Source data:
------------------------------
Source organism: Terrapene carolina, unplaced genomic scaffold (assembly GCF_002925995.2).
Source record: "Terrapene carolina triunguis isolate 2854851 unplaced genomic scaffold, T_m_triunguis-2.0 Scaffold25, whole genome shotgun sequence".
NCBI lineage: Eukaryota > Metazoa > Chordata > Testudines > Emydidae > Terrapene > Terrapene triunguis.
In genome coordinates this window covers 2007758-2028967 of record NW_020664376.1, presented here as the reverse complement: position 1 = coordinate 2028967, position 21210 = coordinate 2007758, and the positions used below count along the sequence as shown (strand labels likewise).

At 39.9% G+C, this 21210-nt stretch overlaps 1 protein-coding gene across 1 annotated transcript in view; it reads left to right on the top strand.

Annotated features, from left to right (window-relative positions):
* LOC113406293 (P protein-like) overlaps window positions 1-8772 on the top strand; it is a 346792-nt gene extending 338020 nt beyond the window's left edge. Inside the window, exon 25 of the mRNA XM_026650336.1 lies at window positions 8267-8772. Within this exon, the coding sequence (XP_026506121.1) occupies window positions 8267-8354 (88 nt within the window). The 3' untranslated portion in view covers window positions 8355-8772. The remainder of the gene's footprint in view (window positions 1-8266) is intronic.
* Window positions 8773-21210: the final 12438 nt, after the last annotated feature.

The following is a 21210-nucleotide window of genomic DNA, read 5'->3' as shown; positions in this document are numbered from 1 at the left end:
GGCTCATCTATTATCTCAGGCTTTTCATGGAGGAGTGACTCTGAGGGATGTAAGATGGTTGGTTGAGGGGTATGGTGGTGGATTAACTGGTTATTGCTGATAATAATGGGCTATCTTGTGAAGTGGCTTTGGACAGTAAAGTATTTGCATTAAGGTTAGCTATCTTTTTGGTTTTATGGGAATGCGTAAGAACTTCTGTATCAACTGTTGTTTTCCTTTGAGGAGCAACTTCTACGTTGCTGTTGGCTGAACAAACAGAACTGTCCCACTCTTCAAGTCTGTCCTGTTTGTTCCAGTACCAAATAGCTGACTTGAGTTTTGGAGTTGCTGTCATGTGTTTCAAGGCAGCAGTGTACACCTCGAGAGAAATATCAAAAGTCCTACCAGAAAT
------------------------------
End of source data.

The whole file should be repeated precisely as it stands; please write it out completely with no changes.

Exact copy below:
Source organism: Terrapene carolina, unplaced genomic scaffold (assembly GCF_002925995.2).
Source record: "Terrapene carolina triunguis isolate 2854851 unplaced genomic scaffold, T_m_triunguis-2.0 Scaffold25, whole genome shotgun sequence".
NCBI lineage: Eukaryota > Metazoa > Chordata > Testudines > Emydidae > Terrapene > Terrapene triunguis.
In genome coordinates this window covers 2007758-2028967 of record NW_020664376.1, presented here as the reverse complement: position 1 = coordinate 2028967, position 21210 = coordinate 2007758, and the positions used below count along the sequence as shown (strand labels likewise).

At 39.9% G+C, this 21210-nt stretch overlaps 1 protein-coding gene across 1 annotated transcript in view; it reads left to right on the top strand.

Annotated features, from left to right (window-relative positions):
* LOC113406293 (P protein-like) overlaps window positions 1-8772 on the top strand; it is a 346792-nt gene extending 338020 nt beyond the window's left edge. Inside the window, exon 25 of the mRNA XM_026650336.1 lies at window positions 8267-8772. Within this exon, the coding sequence (XP_026506121.1) occupies window positions 8267-8354 (88 nt within the window). The 3' untranslated portion in view covers window positions 8355-8772. The remainder of the gene's footprint in view (window positions 1-8266) is intronic.
* Window positions 8773-21210: the final 12438 nt, after the last annotated feature.

The following is a 21210-nucleotide window of genomic DNA, read 5'->3' as shown; positions in this document are numbered from 1 at the left end:
GGCTCATCTATTATCTCAGGCTTTTCATGGAGGAGTGACTCTGAGGGATGTAAGATGGTTGGTTGAGGGGTATGGTGGTGGATTAACTGGTTATTGCTGATAATAATGGGCTATCTTGTGAAGTGGCTTTGGACAGTAAAGTATTTGCATTAAGGTTAGCTATCTTTTTGGTTTTATGGGAATGCGTAAGAACTTCTGTATCAACTGTTGTTTTCCTTTGAGGAGCAACTTCTACGTTGCTGTTGGCTGAACAAACAGAACTGTCCCACTCTTCAAGTCTGTCCTGTTTGTTCCAGTACCAAATAGCTGACTTGAGTTTTGGAGTTGCTGTCATGTGTTTCAAGGCAGCAGTGTACACCTCGAGAGAAATATCAAAAGTCCTACCAGAAAT